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1037 Tibetan Thangka Depicting Amitabha in Sukhavati, late 19th/early 20th century, painted on cloth, centered by Amitabha (Buddha of boundless light) surrounded by the lush western paradise known as Sukhavati, and other celestial beings, all above a representation of the human realm. h. 33-1/2", w. 43-1/2"
Estimate: 700 - 1000
1044 Rare Painting of Fudo Myoo, Japanese, 18th century, ink, color and gold on silk laid down on paper, the imposing, blue-bodied figure with furious face, depicted seated on an elaborately decorated plinth-form throne, wearing sumptuously patterned robes to his lower half and draped across one shoulder, with embossed detail throughout, holding his traditional attributes of "The Great Sword of Wisdom" in one hand and a woven lasso in the other, with stylized flames in vibrant oranges and reds swirling behind, rising to take Garuda form, mounted in later frame. 80-1/2" x 39-1/2" Provenance: Manheim Galleries, New Orleans, Louisiana, ca. 1959. Notes: This imposing portrait represents the much revered Buddhist deity Fudo Myoo, "The King of Immovable Wisdom" and chief of the Five Wisdom Kings celebrated in Japanese Esoteric Buddhism. With the Sanskrit name of Acala, known as Candarosana in Tibet and Nepal, and recognized in the Tangmi traditions of China, he is one of the few deities to transcend all sects of the Buddhist faith. Despite his many names, he is instantly recognizable due to his unmistakable appearance. Much of the iconography evident in works depicting Fudo are widely acknowledged to have been originally drawn from an early 8th century text, the Dainichi Sutra, which gives details of Fudo's body as typically blue or black, and engulfed in flame. He is said to hold the sword of wisdom in his right hand and a lasso in his left, and his expression is one of anger. The ferocious appearance of Fudo Myoo is also a trait seen in the other Wisdom Kings, but is accepted as coming from a place of compassion, to act as a reminder to follow the path to enlightenment. The five, and Fudo in particular, are know as the fearsome and resolute protectors of Buddhist law, burning away harmful obstacles and feelings that could hinder one's path to enlightenment. Fudo is said to battle evil with immovable faith, hence his given name, cutting through ignorance and ties to negative feelings with his sword, and capturing and binding all demons with his lasso. Due to the important role Fudo Myoo plays in the Buddhist faith, his likeness is the most widely represented of all the buddhist Kings of Japan, in both sculptural and painted form. However, to find a painting of the size, condition and quality offered here is extremely rare. This impressive work is as striking for its vibrant colors and skillful detail as much for its powerful subject matter. The artist, through creating this sumptuous visual representation of Fudo, is showing respect for the deity and his powers, carefully adorning his fierce body with accessories and decorations, and using the most luxurious pigments and materials available for the time, particularly notable in the amount of embossed gold embellishments seen here.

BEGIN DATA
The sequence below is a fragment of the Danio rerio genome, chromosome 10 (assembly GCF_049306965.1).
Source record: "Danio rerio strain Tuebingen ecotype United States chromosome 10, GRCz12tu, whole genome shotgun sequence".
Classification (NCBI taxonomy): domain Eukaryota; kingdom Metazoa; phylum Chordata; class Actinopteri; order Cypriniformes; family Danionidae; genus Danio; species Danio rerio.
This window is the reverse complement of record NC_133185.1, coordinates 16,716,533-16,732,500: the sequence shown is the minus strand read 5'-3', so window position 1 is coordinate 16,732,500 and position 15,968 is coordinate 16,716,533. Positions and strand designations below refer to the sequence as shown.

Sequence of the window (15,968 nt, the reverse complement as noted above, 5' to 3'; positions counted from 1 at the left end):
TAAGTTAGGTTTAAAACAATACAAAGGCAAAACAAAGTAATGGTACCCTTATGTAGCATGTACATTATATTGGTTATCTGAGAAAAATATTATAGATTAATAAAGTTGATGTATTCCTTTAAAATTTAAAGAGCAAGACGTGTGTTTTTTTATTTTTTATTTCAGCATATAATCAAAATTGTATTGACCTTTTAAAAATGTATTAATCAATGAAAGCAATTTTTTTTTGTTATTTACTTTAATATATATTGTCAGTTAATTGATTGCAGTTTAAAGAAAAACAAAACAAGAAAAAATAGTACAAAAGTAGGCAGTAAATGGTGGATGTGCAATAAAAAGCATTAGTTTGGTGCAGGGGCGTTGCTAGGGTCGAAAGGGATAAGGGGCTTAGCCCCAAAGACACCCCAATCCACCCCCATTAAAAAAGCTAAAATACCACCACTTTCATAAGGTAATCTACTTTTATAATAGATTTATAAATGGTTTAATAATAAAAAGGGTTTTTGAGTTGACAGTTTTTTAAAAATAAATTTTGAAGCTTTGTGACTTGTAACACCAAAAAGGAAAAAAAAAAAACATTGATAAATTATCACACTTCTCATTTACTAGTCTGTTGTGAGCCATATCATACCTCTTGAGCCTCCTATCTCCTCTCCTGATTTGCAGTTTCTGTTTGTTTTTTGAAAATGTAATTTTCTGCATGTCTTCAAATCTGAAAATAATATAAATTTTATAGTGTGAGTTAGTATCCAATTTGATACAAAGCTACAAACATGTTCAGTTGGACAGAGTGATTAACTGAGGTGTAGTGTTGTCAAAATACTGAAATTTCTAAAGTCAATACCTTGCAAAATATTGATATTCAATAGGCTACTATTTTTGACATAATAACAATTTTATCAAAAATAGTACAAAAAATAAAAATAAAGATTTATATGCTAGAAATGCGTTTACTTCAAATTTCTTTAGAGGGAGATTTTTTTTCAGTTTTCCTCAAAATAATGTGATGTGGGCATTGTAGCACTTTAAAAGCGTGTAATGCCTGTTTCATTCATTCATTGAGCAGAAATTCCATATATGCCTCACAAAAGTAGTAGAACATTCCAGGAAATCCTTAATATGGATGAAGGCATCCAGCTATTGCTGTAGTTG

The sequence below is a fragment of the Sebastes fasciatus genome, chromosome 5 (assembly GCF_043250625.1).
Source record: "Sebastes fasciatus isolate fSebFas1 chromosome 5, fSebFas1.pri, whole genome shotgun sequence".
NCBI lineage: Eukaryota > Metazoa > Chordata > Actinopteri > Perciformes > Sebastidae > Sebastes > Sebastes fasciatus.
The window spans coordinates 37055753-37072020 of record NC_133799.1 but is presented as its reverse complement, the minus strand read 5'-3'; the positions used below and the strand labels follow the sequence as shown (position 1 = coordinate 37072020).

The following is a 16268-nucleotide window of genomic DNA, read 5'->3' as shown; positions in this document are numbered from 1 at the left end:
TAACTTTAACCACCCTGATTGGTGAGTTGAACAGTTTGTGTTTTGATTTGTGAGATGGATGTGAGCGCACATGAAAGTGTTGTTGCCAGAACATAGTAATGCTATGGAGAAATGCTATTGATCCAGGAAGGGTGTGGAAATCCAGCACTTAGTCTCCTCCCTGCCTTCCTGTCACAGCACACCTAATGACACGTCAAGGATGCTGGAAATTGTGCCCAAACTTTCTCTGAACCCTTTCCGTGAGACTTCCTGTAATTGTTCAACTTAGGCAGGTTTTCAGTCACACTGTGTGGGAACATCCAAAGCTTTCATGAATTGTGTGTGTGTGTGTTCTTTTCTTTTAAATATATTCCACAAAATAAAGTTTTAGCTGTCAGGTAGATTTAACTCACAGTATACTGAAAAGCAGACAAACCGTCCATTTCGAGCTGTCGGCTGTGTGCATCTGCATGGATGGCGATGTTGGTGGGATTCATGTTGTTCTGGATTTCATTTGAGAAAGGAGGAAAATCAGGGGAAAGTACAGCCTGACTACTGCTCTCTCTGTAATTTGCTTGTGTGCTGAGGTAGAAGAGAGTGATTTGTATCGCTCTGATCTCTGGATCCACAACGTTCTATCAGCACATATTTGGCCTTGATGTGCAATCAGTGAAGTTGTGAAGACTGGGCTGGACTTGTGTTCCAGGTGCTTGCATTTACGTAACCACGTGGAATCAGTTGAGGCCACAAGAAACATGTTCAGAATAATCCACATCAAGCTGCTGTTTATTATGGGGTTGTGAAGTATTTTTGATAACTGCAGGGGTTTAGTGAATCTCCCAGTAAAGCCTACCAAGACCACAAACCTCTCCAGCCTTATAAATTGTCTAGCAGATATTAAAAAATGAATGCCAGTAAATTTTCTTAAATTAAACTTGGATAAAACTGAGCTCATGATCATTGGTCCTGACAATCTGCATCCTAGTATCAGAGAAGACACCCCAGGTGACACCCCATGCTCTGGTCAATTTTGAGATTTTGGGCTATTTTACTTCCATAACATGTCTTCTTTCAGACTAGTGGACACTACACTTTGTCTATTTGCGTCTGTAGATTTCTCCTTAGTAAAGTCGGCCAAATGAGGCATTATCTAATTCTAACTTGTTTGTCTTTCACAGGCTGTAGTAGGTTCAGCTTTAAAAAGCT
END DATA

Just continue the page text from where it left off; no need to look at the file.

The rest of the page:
Estimate: 30000 - 50000
      
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